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Distinguished physicist examines emotive significance of time, time order of mechanics, time direction of thermodynamics and microstatistics, time direction of macrostatistics, time of quantum physics, more. 1971 edition.
This book provides a description of the evolution of the concepts of causality and time through modern physics considering first relativity theories and them quantum mechanics. Relativity, at least in the form given by Einstein, denies reality of past, present and future and does not indicate a time direction. On the other hand a time direction is indicated by all the phenomena we observe including our own existence. Quantum mechanics seems to indicate a different story. It is argued that, because of its non deterministic character, it is capable to indicate an objective time direction. This occurs through the phenomena of wave function collapse and entanglement which are discussed at length.
A clear, penetrating exposition of developments in physical science and mathematics brought about by non-Euclidean geometries, including in-depth coverage of the foundations of geometry, theory of time, other topics.
Excellent introduction probes deeply into Euclidean space, Riemann's space, Einstein's general relativity, gravitational waves and energy, and laws of conservation. "A classic of physics." — British Journal for Philosophy and Science.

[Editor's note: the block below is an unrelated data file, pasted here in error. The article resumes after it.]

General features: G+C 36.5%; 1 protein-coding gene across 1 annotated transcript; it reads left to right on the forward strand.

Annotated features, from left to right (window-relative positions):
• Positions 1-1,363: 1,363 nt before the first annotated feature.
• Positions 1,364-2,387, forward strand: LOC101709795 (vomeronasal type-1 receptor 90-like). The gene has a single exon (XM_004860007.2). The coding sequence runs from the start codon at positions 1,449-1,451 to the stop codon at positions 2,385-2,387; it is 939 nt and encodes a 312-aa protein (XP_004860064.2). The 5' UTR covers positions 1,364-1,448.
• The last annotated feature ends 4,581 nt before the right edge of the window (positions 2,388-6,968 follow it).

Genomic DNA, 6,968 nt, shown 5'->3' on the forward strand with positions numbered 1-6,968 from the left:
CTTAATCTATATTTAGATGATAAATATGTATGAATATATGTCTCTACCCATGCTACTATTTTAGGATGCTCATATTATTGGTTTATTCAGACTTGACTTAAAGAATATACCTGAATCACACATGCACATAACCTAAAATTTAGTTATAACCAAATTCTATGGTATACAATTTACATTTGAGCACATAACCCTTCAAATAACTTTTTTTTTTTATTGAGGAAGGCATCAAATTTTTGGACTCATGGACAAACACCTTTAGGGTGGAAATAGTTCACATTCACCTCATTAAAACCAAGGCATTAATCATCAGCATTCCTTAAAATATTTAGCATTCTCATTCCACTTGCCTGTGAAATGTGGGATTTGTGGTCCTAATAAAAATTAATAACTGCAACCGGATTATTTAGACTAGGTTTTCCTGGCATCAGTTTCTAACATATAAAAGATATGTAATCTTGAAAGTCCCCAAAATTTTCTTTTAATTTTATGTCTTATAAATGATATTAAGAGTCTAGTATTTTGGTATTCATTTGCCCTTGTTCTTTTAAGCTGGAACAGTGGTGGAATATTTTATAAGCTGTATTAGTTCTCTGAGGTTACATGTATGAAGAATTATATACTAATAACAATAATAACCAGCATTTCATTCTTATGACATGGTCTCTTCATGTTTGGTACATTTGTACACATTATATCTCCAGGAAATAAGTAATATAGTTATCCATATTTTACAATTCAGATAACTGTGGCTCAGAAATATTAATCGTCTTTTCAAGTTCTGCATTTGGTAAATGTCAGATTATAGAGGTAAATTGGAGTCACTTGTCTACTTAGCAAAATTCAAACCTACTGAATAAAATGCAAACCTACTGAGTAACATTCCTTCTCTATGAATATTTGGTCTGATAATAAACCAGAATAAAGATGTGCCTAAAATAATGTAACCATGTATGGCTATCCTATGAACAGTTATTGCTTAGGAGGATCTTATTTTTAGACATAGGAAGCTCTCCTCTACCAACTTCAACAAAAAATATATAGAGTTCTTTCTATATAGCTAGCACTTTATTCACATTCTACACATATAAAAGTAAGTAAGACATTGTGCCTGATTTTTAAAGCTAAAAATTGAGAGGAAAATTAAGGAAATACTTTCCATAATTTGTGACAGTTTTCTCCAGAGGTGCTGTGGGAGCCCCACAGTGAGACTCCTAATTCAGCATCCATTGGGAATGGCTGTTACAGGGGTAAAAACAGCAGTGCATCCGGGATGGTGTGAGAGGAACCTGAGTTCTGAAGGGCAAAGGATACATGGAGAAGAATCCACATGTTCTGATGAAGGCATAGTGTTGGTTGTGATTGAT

In the first two volumes of this work, Paul Ricoeur examined the relations between time and narrative in historical writing, fiction, and theories of literature. This final volume, a comprehensive reexamination and synthesis of the ideas developed in volumes 1 and 2, stands as Ricoeur's most complete and satisfying presentation of his own philosophy. Ricoeur's aim here is to explicate as fully as possible the hypothesis that has governed his inquiry, namely, that the effort of thinking at work in every narrative configuration is completed in a refiguration of temporal experience. To this end, he sets himself the central task of determing how far a poetics of narrative can be said to resolve the "aporias"—the doubtful or problematic elements—of time. Chief among these aporias are the conflicts between the phenomenological sense of time (that experienced or lived by the individual) and the cosmological sense (that described by history and physics) on the one hand and the oneness or unitary nature of time on the other. In conclusion, Ricoeur reflects upon the inscrutability of time itself and attempts to discern the limits of his own examination of narrative discourse. "As in his previous works, Ricoeur labors as an imcomparable mediator of often estranged philosophical approaches, always in a manner that compromises neither rigor nor creativity."—Mark Kline Taylor, Christian Century "In the midst of two opposing contemporary options—either to flee into ever more precious readings . . . or to retreat into ever more safe readings . . . —Ricoeur's work offers an alternative option that is critical, wide-ranging, and conducive to new applications."—Mary Gerhart, Journal of Religion